05.04.2016
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Rolling Stones Are Latest Rockers to Tell Politician 'Get Off My Song'

If a politician steals a song to steal an election, who fights back?

The Rolling Stones have told Donald Trump's campaign to cease and desist using two of their songs, "You Can't Always Get What You Want" and "Start Me Up" at campaign events.

From the Guardian:

In a statement Wednesday, the rock band said they have not given permission to the Trump campaign to use their songs and “have requested that they cease all use immediately”.
A Trump campaign spokeswoman didn’t immediately respond to a request for comment or say whether they had a license to play their songs.

When a politician uses a rock song to promote their campaign, it’s like the candidate is telling the world: “Look at me! I may be a straight-laced legislator—but I’m like a mullet: All business in front and all party in the back!”

The best false-rocker scenario is when a crotchety-old candidate uses a song of rebellion to prop up a flagging public image. It’s as if a campaign adviser picked the music as a sad attempt to make the politician seem hip and youthful and in-touch with the kids.

There’s been a long history of politicians appropriating rock songs without the artist’s permission.

Besides copyright issues, the main problem with a political candidate using a musician’s song without permission: It gives the impression that the artist somehow endorses the campaign. The majority of the time, it seems the artist and the campaigner have the polar opposite political views

Let’s take a look at five of our favorite circumstances when politicians had to be told to cease-and-desist:

1) Donald Trump, Steven Tyler, and “Dream On”

In October 2015, Donald Trump blasted the Aerosmith song “Dream On” to show how hip he was while campaigning in New Hampshire. Front man Steven Tyler got wind of this misuse and told the billionaire to stop. Classy and childish as always, The Donald responded by saying: “I have the legal right to use Steven Tyler’s song, he asked me not to. Have better one to take its place!”

Tyler then clarified that politicians need to respect and protect copyright laws. Never taking the high road, Trump fired back: “Steven Tyler got more publicity on his song request than he’s gotten in ten years. Good for him!”

“Dream On” wasn’t the first time Trump has pissed-off a musician. In September 2015, Michael Stipe of R.E.M pounced on Trump for campaigning to the tune of “It's the End of the World as We Know It (And I Feel Fine).” July saw Trump and Neil Young feuding over the use of “Rockin' in the Free World” at his rallies to pump up his supporters. The musical ploy backfired when Young announced he supported Bernie Sanders.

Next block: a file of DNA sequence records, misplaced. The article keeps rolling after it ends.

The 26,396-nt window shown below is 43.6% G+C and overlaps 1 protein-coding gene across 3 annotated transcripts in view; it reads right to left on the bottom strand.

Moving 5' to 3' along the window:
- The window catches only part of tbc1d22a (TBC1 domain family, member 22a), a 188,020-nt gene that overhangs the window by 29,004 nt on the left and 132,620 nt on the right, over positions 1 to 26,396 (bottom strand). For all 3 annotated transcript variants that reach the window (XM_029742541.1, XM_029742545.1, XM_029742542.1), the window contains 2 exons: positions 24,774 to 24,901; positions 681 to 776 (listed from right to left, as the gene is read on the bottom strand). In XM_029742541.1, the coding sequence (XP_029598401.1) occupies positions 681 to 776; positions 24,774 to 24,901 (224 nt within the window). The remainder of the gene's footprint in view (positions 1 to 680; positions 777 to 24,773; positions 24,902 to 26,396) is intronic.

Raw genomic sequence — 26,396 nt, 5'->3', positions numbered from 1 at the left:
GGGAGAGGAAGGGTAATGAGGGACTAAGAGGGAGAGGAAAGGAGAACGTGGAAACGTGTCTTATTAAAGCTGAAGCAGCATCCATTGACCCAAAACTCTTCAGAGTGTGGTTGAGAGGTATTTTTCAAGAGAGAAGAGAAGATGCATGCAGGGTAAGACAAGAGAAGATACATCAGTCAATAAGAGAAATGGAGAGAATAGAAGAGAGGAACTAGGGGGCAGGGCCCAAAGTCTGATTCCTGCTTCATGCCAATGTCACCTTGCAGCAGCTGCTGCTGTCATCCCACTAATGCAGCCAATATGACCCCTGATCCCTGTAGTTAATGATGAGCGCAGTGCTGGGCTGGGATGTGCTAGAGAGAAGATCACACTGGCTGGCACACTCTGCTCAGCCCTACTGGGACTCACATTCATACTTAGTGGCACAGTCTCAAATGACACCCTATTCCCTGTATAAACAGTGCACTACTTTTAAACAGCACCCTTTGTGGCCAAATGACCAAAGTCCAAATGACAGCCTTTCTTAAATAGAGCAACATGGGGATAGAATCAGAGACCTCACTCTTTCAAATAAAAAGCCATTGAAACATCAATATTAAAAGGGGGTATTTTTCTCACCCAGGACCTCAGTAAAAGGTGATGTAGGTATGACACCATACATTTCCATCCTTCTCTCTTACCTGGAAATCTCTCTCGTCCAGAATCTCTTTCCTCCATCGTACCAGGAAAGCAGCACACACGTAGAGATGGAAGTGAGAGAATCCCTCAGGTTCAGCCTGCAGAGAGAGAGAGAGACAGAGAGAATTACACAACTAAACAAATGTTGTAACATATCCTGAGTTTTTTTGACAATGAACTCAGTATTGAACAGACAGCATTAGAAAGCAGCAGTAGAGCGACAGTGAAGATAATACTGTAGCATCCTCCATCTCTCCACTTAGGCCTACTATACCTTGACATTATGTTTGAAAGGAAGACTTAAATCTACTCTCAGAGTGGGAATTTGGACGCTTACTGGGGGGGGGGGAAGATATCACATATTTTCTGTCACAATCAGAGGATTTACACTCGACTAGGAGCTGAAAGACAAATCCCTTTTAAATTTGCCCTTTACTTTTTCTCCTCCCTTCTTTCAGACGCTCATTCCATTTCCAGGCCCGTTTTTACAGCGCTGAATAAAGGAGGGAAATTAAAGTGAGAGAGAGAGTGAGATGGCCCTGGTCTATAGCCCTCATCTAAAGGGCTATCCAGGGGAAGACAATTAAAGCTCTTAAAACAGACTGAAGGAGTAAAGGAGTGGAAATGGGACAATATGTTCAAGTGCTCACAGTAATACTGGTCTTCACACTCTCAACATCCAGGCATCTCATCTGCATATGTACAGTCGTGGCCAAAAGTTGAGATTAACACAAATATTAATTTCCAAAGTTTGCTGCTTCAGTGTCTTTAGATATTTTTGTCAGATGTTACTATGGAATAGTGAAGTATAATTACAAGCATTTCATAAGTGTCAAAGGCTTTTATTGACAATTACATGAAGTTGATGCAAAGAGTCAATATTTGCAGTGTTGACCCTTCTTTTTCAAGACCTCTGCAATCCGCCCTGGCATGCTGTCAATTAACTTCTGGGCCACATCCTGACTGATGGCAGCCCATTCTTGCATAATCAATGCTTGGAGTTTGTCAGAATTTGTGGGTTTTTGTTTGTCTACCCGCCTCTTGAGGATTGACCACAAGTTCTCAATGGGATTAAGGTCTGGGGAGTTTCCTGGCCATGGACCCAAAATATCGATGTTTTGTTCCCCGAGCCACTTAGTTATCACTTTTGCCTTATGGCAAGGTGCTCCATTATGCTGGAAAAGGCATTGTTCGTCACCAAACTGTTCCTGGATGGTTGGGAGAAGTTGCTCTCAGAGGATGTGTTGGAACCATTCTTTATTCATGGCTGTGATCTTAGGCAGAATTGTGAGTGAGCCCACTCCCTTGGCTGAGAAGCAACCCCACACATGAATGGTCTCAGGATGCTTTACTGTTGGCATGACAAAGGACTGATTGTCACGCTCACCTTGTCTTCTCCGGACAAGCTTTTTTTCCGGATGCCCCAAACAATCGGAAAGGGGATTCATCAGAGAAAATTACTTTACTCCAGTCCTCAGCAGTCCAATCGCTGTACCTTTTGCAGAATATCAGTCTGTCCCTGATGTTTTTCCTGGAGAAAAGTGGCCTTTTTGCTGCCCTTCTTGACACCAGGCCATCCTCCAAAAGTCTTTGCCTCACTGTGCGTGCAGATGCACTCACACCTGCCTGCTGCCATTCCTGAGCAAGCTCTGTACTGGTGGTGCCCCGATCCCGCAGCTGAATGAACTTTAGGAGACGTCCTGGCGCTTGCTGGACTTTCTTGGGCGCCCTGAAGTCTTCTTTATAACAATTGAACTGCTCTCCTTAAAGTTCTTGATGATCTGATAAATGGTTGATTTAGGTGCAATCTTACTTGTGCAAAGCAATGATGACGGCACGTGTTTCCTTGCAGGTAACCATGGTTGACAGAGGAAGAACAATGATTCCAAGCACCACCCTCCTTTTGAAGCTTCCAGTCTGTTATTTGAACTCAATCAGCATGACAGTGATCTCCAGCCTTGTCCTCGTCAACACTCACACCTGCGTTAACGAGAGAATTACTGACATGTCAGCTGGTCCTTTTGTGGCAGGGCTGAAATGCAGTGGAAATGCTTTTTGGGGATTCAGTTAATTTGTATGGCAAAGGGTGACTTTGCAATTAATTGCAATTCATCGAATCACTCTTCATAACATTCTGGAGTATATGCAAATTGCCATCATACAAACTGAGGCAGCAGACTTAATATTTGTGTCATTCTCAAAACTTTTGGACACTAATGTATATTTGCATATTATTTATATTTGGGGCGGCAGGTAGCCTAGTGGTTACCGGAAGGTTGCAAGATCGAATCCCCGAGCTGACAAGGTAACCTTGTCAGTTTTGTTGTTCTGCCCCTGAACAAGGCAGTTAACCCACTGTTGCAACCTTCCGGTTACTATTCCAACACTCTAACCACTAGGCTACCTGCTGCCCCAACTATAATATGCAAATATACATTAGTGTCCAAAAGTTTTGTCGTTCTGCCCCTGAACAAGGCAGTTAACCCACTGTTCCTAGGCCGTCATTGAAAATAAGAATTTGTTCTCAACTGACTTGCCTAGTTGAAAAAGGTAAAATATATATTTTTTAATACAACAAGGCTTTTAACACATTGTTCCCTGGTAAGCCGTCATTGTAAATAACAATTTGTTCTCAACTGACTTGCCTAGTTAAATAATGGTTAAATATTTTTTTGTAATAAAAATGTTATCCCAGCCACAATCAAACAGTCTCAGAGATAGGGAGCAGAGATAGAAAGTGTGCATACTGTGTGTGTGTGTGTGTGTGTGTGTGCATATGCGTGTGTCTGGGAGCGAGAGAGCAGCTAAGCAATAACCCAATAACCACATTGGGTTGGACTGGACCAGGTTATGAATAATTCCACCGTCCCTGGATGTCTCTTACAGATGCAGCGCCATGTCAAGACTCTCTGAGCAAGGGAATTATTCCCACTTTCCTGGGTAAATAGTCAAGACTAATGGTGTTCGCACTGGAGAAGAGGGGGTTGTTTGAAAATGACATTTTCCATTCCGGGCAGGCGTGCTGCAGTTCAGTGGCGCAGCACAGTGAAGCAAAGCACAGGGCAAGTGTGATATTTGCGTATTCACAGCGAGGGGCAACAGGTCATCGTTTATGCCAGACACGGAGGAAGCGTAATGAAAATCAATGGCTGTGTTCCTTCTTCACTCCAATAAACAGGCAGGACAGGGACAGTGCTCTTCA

2) Ronald Reagan, Bruce Springsteen, and “Born in the USA”

The first rock star to twist his Jersey panties in a bundle over the use of his song for political gain was Bruce Springsteen. In 1984, President Ronald Reagan was running for a second term. He used “Born in the USA” to invigorate his campaign and pander to the youth of the day; it was an epic fail.

Springsteen, a staunch liberal, immediately insisted that the Reagan campaign stop using his tune. The irony is, “Born in the USA” is really a song about the horrible treatment of Vietnam vets and the sad effects of war on America. Evidently, Reagan and his advisors didn’t bother to read the lyrics.

3) John McCain, Dave Grohl, and “My Hero”

In 2008, John McCain used the Foo Fighters song “My Hero” to help boost his sad campaign run. This didn’t fly very well with Obama supporter Dave Grohl, who said: "It's frustrating and infuriating that someone who claims to speak for the American people would repeatedly show such little respect for creativity and intellectual property." Grohl went on to say that the song was “written as a celebration of the common man and his extraordinary potential"—which Grohl felt was the opposite of the McCain/Palin platform. The song was pulled. 

Jackson Browne also filed a suit against the McCain campaign for exploiting his song "Running on Empty" without consent. Brown sued and won the case. His lawyer stated: “The misappropriation of Jackson Browne's endorsement is entirely reprehensible, and I have no doubt that a jury will agree."

4) Sarah Palin, Heart, and “Barracuda”

While on the campaign trail in 2008, vice presidential candidate Sarah Palin adopted the Heart song as her theme at the Republican National Convention. Response from Nancy Wilson of Heart: "I feel completely fucked over. Sarah Palin's views and values in no way represent us as American women."

Though Wilson sent a cease-and-desist letter, the McCain campaign kept using the song at rallies. It claimed the right to play because of a blanket ASCAP license.

5) Michele Bachmann, Katrina and the Waves, and “Walking on Sunshine”

In 2011, Michele Bachmann’s team played “Walking on Sunshine” at campaign events. The band Katrina and the Waves wanted to make clear that they did not endorse this candidate. In an issued statement, singer Katrina Leskanich was quoted: "If I disagree with the policies, opinions or platforms for use, I've no choice but to try and defend the song and prevent its misuse. Music can be both powerful and moving and sometimes even a little dangerous."

Tom Petty also filed a cease-and-desist letter against Bachmann attempting to stop her from using his song “American Girl” at rallies.

Bachmann kept using both songs.

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